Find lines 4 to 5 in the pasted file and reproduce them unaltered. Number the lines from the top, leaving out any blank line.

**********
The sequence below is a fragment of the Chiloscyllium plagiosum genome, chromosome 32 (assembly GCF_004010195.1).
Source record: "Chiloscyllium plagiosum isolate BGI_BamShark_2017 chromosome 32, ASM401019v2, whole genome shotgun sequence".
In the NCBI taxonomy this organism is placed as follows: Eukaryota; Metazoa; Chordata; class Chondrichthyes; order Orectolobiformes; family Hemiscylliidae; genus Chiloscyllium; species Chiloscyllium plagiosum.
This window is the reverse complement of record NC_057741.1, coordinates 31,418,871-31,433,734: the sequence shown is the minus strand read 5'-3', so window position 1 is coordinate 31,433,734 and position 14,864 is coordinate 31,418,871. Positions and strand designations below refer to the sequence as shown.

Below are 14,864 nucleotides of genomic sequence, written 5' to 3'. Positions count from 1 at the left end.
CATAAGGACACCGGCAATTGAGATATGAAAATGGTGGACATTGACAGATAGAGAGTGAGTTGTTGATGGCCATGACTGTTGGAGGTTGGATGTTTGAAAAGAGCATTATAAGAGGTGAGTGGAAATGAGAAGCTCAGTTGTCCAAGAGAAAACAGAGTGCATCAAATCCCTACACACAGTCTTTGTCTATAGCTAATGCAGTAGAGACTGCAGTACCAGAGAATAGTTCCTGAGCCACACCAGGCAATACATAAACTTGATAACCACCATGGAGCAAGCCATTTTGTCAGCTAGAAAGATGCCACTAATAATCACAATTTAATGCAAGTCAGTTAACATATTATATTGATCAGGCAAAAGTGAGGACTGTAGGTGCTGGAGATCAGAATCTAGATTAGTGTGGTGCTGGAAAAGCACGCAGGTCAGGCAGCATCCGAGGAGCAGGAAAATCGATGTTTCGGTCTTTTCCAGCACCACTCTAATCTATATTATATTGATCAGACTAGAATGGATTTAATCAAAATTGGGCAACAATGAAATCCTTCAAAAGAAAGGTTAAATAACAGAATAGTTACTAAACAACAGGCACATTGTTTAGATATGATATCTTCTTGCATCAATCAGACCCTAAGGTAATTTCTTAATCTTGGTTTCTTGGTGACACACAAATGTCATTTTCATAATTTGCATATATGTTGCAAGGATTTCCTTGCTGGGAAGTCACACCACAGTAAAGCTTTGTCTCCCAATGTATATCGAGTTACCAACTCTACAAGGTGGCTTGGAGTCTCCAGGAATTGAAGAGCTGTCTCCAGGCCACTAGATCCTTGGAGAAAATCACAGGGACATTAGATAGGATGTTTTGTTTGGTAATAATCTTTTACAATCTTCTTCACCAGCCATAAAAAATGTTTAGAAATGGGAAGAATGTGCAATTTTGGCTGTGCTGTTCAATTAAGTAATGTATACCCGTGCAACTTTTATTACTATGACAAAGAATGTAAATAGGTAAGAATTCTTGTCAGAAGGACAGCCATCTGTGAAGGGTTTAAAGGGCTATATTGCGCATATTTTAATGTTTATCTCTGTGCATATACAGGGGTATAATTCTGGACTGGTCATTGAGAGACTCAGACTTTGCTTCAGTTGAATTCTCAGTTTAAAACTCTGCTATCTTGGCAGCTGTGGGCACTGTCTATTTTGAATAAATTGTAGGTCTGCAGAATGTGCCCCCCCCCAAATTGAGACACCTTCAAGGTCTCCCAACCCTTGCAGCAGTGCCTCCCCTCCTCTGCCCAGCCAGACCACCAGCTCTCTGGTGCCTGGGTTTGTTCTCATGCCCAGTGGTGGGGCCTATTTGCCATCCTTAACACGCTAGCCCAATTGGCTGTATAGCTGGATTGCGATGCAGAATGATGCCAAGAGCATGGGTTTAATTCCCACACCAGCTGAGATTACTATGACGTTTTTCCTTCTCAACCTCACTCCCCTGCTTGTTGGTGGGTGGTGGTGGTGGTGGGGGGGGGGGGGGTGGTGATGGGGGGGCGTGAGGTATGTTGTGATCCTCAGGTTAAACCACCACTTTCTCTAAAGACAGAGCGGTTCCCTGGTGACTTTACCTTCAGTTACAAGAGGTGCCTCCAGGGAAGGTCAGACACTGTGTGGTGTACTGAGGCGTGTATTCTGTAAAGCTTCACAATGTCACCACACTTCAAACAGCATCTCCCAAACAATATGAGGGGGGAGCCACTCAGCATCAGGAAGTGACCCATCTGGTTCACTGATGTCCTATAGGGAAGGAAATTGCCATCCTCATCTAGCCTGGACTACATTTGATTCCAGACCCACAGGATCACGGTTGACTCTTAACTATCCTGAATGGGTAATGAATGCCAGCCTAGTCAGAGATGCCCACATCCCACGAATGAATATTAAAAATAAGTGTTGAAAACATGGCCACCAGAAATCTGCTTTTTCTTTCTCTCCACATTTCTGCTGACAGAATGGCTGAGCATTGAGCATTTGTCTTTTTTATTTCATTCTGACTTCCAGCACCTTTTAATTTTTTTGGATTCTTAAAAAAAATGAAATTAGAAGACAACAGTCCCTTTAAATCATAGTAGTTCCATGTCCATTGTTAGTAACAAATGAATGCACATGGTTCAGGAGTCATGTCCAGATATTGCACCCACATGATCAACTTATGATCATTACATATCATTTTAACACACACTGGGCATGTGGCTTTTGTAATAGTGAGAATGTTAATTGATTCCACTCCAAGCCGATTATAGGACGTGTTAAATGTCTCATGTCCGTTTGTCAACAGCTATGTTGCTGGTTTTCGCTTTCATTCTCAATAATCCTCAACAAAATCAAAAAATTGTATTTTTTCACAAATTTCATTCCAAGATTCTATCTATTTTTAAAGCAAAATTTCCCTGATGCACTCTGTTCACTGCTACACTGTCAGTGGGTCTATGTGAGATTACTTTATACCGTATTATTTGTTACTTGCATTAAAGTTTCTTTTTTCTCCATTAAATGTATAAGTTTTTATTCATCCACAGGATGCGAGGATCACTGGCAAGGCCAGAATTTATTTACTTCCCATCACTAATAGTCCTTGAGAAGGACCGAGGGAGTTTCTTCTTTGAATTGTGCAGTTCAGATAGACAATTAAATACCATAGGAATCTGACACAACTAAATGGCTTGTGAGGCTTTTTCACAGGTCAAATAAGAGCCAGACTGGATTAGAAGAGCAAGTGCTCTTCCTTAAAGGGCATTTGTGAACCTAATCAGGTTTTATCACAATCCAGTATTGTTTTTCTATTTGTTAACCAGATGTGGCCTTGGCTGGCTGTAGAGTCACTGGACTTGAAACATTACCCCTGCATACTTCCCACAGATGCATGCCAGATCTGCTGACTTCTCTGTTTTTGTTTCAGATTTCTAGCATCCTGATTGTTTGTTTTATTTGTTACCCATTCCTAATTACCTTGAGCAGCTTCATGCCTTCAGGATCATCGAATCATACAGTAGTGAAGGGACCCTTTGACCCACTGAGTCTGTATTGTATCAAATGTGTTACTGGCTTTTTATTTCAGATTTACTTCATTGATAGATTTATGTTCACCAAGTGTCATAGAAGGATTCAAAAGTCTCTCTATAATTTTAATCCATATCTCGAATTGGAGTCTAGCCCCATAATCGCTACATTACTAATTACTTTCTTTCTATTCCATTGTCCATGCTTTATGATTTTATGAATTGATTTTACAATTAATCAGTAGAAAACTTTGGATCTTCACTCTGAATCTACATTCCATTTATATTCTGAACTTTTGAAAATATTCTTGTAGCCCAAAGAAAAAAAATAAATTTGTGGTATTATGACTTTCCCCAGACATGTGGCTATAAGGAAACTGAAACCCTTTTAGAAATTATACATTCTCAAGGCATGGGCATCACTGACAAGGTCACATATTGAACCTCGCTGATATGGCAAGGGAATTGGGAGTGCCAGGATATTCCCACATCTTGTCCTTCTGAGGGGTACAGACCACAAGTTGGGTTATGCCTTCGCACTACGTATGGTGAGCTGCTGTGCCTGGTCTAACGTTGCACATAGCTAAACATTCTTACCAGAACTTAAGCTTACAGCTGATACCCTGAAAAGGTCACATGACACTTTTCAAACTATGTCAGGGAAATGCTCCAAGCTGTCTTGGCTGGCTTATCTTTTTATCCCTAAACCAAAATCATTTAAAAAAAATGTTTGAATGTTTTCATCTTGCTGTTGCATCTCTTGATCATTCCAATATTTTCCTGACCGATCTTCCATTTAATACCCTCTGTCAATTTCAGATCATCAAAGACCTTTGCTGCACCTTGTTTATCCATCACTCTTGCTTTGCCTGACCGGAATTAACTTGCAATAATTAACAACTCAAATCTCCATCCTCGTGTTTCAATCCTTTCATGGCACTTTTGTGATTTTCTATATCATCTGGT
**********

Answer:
This window is the reverse complement of record NC_057741.1, coordinates 31,418,871-31,433,734: the sequence shown is the minus strand read 5'-3', so window position 1 is coordinate 31,433,734 and position 14,864 is coordinate 31,418,871. Positions and strand designations below refer to the sequence as shown.

Below are 14,864 nucleotides of genomic sequence, written 5' to 3'. Positions count from 1 at the left end.